Tag : hackspaces

Building inclusive makerspaces workshop at EMF Camp 2018

As part of this year’s EMF Camp I organised a workshop to share information on how to build inclusive makerspaces. In the first part of the workshop I presented some of the results from my research on diversity and inclusivity issues in makerspaces, then I opened the floor up to a roundtable discussion with other

Meet: NYC Resistor

Along with Noisebridge, NYC Resistor was one of the very first hackerspaces to start up in the US. It formed on Halloween 2007 after New York hackers Bre Pettis and George Shammas got back from the Hackers on a Plane tour around European hackerspaces and gathered a group together to start their own hackerspace in

Return to EMF Camp

This year was my second visit to Electromagnetic Field, the UK’s hacker camping festival, and by a weird twist of fate this year’s camp was held at the former site of a music festival I used to work at around 10 years ago. The new site was a lot bigger than its former location in

Meet: Build Brighton

Build Brighton has a special place in my heart as my home hackerspace (and full disclosure, I was also one of their trustees for a few years). Fittingly for a hackerspace in the UK’s “Silicon Beach” tech capital, Build Brighton was also one of the first hackerspaces to start up in the UK way back

New article: Excellence in the Maker Movement

I’ve written a practitioner reflection piece for the Journal of Peer Production Issue #12, where I talk about the efforts that maker communities around the world are making to be more inclusive and accessible. It’s a special journal issue on the institutionalisation of makerspaces, so check it out for a bunch of other interesting papers too!

There’s a new hackspace magazine out, and it’s controversial

The Raspberry Pi Foundation have launched a new monthly magazine called HackSpace. The problem? The Foundation doesn’t actually have anything to do with hackspaces. Hackspaces are volunteer-run makerspaces which usually operate on a not-for-profit basis. Running costs are covered by membership subscription fees which are kept as low as possible, often operating on a ‘pay-what-you-can’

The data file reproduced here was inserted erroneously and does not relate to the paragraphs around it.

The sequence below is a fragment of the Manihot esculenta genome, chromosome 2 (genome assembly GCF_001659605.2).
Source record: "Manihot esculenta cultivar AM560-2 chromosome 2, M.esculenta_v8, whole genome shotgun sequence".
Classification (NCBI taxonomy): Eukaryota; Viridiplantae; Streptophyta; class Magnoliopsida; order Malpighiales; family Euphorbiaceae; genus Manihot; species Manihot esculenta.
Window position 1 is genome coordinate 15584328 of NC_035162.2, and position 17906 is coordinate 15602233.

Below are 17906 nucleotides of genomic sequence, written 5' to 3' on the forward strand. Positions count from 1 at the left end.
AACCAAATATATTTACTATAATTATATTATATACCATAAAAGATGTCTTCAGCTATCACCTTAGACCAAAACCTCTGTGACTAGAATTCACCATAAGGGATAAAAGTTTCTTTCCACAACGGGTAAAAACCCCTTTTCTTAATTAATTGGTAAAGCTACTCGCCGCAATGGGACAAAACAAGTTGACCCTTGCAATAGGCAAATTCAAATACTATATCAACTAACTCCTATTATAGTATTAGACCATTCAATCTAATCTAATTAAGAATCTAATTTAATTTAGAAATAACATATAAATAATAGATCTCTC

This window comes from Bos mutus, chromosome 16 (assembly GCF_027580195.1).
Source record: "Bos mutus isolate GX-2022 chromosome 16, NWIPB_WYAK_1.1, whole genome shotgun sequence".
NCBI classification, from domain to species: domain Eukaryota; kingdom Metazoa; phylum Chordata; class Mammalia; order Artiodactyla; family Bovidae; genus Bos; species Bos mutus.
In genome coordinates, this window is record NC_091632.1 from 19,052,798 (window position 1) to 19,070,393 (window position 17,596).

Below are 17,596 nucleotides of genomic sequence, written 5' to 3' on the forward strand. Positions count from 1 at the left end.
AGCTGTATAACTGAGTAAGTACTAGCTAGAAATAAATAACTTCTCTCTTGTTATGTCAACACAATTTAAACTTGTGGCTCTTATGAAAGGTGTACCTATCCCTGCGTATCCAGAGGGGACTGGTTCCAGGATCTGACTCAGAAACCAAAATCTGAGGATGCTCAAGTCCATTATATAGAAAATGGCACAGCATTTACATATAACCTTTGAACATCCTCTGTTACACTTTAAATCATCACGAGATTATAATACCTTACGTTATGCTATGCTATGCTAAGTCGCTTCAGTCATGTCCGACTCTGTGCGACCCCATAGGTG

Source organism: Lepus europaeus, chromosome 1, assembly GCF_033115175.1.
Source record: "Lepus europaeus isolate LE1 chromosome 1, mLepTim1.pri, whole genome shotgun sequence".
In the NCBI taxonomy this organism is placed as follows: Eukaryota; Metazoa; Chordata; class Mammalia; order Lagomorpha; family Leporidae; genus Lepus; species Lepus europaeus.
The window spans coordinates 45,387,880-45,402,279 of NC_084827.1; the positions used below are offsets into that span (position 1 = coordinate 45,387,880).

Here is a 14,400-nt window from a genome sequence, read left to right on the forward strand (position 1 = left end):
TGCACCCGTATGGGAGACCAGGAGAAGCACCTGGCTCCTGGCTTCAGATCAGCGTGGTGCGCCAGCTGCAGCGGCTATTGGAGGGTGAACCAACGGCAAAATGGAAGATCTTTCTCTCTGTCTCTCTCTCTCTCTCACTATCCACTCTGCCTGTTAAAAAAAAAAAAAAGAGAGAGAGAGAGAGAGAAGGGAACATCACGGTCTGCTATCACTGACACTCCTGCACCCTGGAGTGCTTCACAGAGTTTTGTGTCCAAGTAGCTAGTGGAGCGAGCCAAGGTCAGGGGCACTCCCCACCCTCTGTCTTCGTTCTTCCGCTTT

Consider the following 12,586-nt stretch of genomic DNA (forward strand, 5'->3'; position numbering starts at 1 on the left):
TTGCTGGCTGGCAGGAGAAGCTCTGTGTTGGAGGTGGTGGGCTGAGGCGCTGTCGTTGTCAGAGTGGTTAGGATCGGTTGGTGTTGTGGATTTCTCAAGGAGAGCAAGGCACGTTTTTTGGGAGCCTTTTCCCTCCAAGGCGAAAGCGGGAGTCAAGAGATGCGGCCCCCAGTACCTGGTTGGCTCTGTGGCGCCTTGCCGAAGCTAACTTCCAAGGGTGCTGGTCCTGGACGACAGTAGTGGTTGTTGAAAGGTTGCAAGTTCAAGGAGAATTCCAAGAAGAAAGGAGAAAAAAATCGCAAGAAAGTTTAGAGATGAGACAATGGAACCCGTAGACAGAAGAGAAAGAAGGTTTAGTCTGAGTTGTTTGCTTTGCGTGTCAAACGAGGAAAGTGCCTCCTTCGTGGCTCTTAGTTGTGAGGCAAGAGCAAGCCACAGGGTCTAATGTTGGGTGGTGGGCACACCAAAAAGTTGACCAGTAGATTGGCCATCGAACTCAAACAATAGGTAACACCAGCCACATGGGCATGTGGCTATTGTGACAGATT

Meet: Seattle Attic

Seattle Attic is a feminist makerspace in the suburban Fremont neighbourhood of Seattle. Since opening in 2013 they’ve inspired various other feminist hackerspaces to open around the US, including Double Union in San Francisco (which I wrote about in an earlier blog post). The Attic aims to be a welcoming place for women to work

Meet: Double Union

Double Union is a feminist hackerspace in San Francisco, located on an industrial estate in the Potrero Hill neighbourhood next door to the building that used to house the offices of the Mythbusters TV show! DU was originally inspired by another feminist hackerspace, Seattle Attic, which aimed to be a welcoming place for women to

Meet: Noisebridge

Noisebridge was one of the first hackerspaces to open in the USA. It’s part of the wave of spaces founded after a group of American hackers including Noisebridge’s co-founder, Mitch Altman, visited existing European hackerspaces including c-base and Metalab after the 2007 Chaos Communication Camp in Germany and decided to set up their own hackerspaces

Meet: Metalab

Metalab is one of the oldest hackerspaces in Europe. Its workshop in the center of Vienna – in between the Austrian Parliament and Vienna’s Rathaus (city hall) – has been open since 2006. It got started when a few friends wanted somewhere to meet and exchange ideas, and to get access to machines that they